"As with all statutes, [the attorney fees provision] must be construed in the light of the legislative purpose and design. In enforcing the command of a statute[,] both the policy expressed in its terms, and the object implicit in its history and background, should be recognized." ( Winchell v. English (1976) 62 Cal.App.3d 125, 128 [ 133 Cal.Rptr. 20].) In that context, we also note our Supreme Court has on more than one occasion held, "The Act is to be given a liberal construction with a view to effectuating its purposes." ( Koire v. Metro Car Wash (1985) 40 Cal.3d 24, 28 [ 219 Cal.Rptr. 133, 707 P.2d 195]; see also Orloff v. Los Angeles Turf Club (1947) 30 Cal.2d 110, 113 [ 180 P.2d 321, 171 A.L.R. 913].)
The Legislature itself recognized the importance of an attorney fees award to a Civil Code section 52 plaintiff: "[T]he award to plaintiff of attorney's fees [is] essential to making effective the proposed addition of [section] 51.5 to the Civil Code. Enforcement of the public policy . . . depends upon the provision of an effective remedy which can be quantified in economic terms. This has been proven historically by both our Federal and State anti-trust laws which provide for treble damages and attorney's fees to a successful plaintiff. The success of these statutes has to a great extent rested on civil remedies." (Letter from Atty. Matthew B. Weinberg to Assem. Speaker, Leo T. McCarthy (Sept. 9, 1975) regarding Assem. Bill No. 2553, italics added.)
Both parties proceed under the theory the trial court possesses discretion to award fees. As we explained, it does not, but the result would be the same here in any event. A reviewing court must reverse an inadequate fees award when the trial court "`". . . exceed[s] the bounds of reason or contravene[s] the uncontradicted evidence."'" ( Hadley v. Krepel (1985) 167 Cal.App.3d 677, 682 [ 214 Cal.Rptr. 461].)
VIEngel requested $80,875 in attorney fees and $2,850.70 in other costs in the trial court. He documented the time spent and the hourly fee charged. Worthington's response challenged Engel's entitlement to fees as well as the amount. The trial court, however, having found Engel was not entitled to any fees, never considered the appropriate amount. We therefore again remand the matter to the trial court to determine the amount of fees to be awarded to Engel.
We do so reluctantly, as we, like Engel, have invested far too much time in a matter that should have long ago been finished. Therefore, in remanding the matter, we make the following additional orders.
We respond affirmatively to Engel's request that "further proceedings be heard before a trial judge other than the judge whose judgment" we reviewed. (Code Civ. Proc., § 170.1, subd. (c).) Secondly, we find nothing in the record which impels us to allow introduction of further evidence on this matter. "[T]here is ample evidence in the record upon which the trial court may base" a determination of attorney fees. ( In re Marriage of Fonstein (1976) 17 Cal.3d 738, 751 [ 131 Cal.Rptr. 873, 552 P.2d 1169].)
(3) Finally, we note Engel may well be entitled to every penny of the requested fees award. He has spent the last 10 years seeking to enforce a statutory right. To deny him the full amount of the requested fees would be tantamount to finding the fees were unreasonable per se, some of his efforts unwarranted, or his goal unworthy.
The complaint was filed in August 1987, after negotiations between the parties failed. On September 1, Engel filed a request for an ex parte temporary restraining order. The court granted it. Worthington demurred on October 12. Engel took Worthington's deposition and on October 19, the court granted a preliminary injunction. The parties settled the injunction aspect and the matter proceeded to a hearing on July 16 and 17, 1990. Judge Brickner ruled orally, refusing Engel's request for a written statement of decision on July 27. We reversed on January 7, 1992, and remanded the matter to the trial court for a statement of decision. Pursuant to the court's order, Worthington prepared the statement of decision and the court signed it on February 28, but before Engel had the opportunity to lodge objections. After seeking permission, Engel filed objections on March 16. The court overruled the objections on March 26. We reversed, and on September 30, 1993, sent the case back for a fee order. Worthington sought rehearing and filed a petition with the Supreme Court which was denied on February 3, 1994.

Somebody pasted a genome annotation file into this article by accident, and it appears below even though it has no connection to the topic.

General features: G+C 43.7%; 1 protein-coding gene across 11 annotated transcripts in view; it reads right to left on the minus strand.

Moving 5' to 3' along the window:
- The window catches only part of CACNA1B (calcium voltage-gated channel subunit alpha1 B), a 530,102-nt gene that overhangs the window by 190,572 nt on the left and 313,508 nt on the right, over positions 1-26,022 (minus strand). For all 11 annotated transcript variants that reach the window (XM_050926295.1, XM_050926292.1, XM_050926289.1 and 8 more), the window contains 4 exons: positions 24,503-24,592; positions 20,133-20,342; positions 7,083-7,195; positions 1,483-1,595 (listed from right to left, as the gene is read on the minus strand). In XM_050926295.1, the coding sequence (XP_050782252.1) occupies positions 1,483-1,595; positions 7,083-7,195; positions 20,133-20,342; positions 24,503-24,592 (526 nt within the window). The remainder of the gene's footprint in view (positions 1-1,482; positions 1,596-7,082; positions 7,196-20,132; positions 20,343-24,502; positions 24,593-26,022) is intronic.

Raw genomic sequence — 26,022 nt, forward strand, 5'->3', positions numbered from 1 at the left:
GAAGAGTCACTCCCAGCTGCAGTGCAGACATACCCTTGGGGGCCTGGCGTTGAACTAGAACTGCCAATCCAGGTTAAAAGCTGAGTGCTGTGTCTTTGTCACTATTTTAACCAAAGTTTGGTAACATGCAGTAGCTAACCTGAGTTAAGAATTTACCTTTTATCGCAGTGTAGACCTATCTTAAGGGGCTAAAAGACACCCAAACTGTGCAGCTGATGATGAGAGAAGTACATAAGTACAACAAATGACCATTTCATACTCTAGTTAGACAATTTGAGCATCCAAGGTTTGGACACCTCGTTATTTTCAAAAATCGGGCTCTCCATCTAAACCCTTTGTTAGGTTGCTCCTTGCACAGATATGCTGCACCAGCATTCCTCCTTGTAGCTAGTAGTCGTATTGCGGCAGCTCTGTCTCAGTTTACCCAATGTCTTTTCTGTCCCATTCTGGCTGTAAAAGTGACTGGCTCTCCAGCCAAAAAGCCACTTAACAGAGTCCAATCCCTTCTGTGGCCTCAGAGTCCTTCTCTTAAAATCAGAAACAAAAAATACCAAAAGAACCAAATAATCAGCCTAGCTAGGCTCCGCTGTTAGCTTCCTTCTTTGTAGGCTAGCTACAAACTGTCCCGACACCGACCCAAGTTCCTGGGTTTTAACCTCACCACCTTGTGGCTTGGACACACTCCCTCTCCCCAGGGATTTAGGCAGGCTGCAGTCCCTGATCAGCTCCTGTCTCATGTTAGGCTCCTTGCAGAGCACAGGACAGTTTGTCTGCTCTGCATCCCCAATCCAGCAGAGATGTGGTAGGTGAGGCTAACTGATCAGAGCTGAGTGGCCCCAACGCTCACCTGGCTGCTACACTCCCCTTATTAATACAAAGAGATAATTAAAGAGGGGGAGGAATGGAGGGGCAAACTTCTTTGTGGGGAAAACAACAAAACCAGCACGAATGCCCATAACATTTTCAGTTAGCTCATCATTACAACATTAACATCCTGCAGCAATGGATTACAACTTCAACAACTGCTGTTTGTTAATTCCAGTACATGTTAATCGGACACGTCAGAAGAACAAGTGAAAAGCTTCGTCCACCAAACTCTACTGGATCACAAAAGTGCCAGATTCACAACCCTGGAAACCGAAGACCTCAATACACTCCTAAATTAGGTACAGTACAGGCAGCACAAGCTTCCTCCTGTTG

Our Legislature intended to provide recourse for those individuals denied full and equal treatment by a business establishment. ( Midpeninsula Citizens for Fair Housing v. Westwood Investors (1990) 221 Cal.App.3d 1377, 1383 [ 271 Cal.Rptr. 99].) It acknowledged the amount of recovery for actual damages is insignificant because discrimination by businesses is, per se, injurious. ( Koire v. Metro Car Wash, supra, 40 Cal.3d at pp. 33-34.) As unimportant as this matter appeared to the trial judge, all Civil Code sections 51 and 52 plaintiffs are entitled to the same respect. Our Supreme Court, although in a slightly different context, said it best: "Courts are often hesitant to upset traditional practices such as the sex-based promotional discounts at issue here. Some may consider such practices to be of minimal importance or to be essentially harmless. Yet, many other individuals, men and women alike, are greatly offended by such discriminatory practices. [¶] The legality of sex-based price discounts cannot depend on the subjective value judgments about which types of sex-based distinctions are important or harmful. The express language of the Unruh Act provides a clear and objective standard by which to determine the legality of the practices at issue [here]. . . . The straightforward proscription of the Act should be respected." ( Koire v. Metro Car Wash, supra, 40 Cal.3d at p. 39.)
The judgment is reversed and remanded for a hearing in front of a judge other than the judge who tried this matter. The court shall set a hearing to determine Engel's Civil Code section 52 attorney fees in light of the opinions expressed herein. Engel shall recover his costs and attorney fees on appeal as determined by the superior court.
Wallin, Acting P.J., and Crosby, J., concurred.